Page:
When it appeared in the mid-1980s, the California ballot initiative formally known as the Safe Drinking Water and Toxic Enforcement Act of 1986 turned the world on its head. It was kind of tricky in the way it addressed perceived safety concerns about chemicals with which Californians came into contact. Its safe water provisions fell on California-based providers of drinking water, but its provisions about exposures to carcinogens and reproductive toxicants in consumer products and environmental and industrial settings have become essentially a world-wide law as companies who want to sell products in California work hard to make sure they comply with its requirements.
Prop 65 called for state officials to list chemicals it “knew” to be cancer-causing or reproductive toxicants, then it got cute. Did it ban those chemicals? No. Did it limit the levels at which people could be exposed to them? No. All it did was require those exposing people to the listed chemicals to give a clear and reasonable warning about the exposure. Still, what a headache for industry.
The state would also issue for at least some listed chemicals so-called “safe harbor” levels, below which you wouldn’t have to provide the warning and wouldn’t face liability for violating the law. Chemicals for which there were no safe harbors left the burden on the exposer to figure out if the exposure presented a “significant risk” and if so, to provide the warning or face monetary penalties.
If you’re a packager of insecticide or paint thinner, you might not care about that warning, but if you package a food product or a household product you would rather consumers think of benignly, the warning presented you with a serious problem. You could avoid potential liability by simply not selling your product in California, but that’s a big market to skip. You could, instead, reformulate rather than warn. And therein, I suspect, was the essential goal of the law in the first place: to force companies, indirectly, to stop using some chemical substances.
Now come significant amendments to the way warnings are provided for listed chemicals. The new warning regime is effective August 30, 2018, but you can start using it now if you like.
For those who get itchy over government interfering in all aspects of life, you might want to avert your eyes rather than read the new regulations. It’s startling to read a turgid, complex set of new regulations during an era when federal officials are so anti-regulation that their approach is a superficial numbers game, eliminating 2 for every new 1.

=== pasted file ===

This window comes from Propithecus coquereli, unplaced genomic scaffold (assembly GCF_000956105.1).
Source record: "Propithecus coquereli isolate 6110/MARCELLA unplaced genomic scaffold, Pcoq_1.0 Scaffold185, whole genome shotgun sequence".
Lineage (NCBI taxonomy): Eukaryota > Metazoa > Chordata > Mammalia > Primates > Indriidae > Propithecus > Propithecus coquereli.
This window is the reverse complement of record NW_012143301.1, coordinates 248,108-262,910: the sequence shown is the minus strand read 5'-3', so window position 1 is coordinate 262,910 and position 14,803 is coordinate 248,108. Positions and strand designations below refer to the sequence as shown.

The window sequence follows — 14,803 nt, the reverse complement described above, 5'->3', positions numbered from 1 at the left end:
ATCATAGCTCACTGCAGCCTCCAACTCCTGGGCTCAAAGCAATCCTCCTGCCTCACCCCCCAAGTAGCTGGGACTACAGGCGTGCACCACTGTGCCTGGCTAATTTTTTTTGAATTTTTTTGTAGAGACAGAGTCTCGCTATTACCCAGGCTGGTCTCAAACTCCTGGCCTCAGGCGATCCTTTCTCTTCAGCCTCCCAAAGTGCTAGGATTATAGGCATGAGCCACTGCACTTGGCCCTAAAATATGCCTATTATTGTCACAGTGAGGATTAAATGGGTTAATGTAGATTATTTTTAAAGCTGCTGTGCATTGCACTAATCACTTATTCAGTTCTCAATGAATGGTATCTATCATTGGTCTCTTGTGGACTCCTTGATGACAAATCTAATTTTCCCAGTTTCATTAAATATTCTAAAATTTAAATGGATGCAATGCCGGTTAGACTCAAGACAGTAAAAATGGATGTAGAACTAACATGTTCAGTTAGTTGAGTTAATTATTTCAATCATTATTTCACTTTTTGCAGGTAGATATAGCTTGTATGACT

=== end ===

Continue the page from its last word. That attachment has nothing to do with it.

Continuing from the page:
But here’s California diving in deeply, providing separate rules for warnings from exposures via consumer products, environmental exposure, occupational exposure, food, alcoholic beverages, prescription drugs, emergency medical or dental care, raw wood, furniture, diesel engines, vehicles, enclosed parking facilities, amusement parks, petroleum products, service stations, designated smoking areas, and for bisphenol A in canned and bottled foods and beverages.
The new rules cover the content of warnings and the method of transmission, and some are completely new. (California regulators made a complex special rule in the past year or so for how to warn about exposures to bisphenol A, which is listed as a reproductive toxicant.)
Responsibility for giving the warnings is, under the new rules, pushed up the chain from the retail seller to the party responsible for the chemical’s presence. The new rule says it’s aimed at minimizing “the burden on retail sellers of consumer products, to the extent practicable, …except where the retail seller itself is responsible for introducing a listed chemical into the product.” Are you listening, converters and suppliers?
The packager or other responsible party has to either affix a label to the product with a compliant warning or give written notice to the retail seller’s agent together with a series of required informational details and warning materials themselves, including labels, labeling, shelf signs, or tags or warning language to be used for Internet sales. And those notices have to be updated within 90 days of a new or different chemical or endpoint (cancer or reproductive toxicity) being added, and renewed within six months during the first year of effectiveness, then renewed annually after that.
The warning itself is being re-worded. It won’t be the old, This product contains a chemical known to the State of California to cause cancer (or reproductive toxicity ). Instead, labels for consumer products (but not foods) will have to have a symbol with a black exclamation point in a yellow triangle with a black border, and the word WARNING in all caps, and the words, “Cancer—www.P65Warnings.ca.gov” and signs and other sources of warning will need to provide a wordier version that names the specific chemical(s) being warned about. And food labels will have to name the specific chemicals, but won’t need the symbol.
It’s been something of a running half-serious joke that the proliferation throughout California of Prop 65 warnings have lessened their effect. This warnings makeover seems aimed at drawing more attention to them. Maybe it will ease the transition that packagers worldwide are already accustomed to putting lots of effort into Prop 65 compliance. California says “jump,” and packagers now say “how much higher?”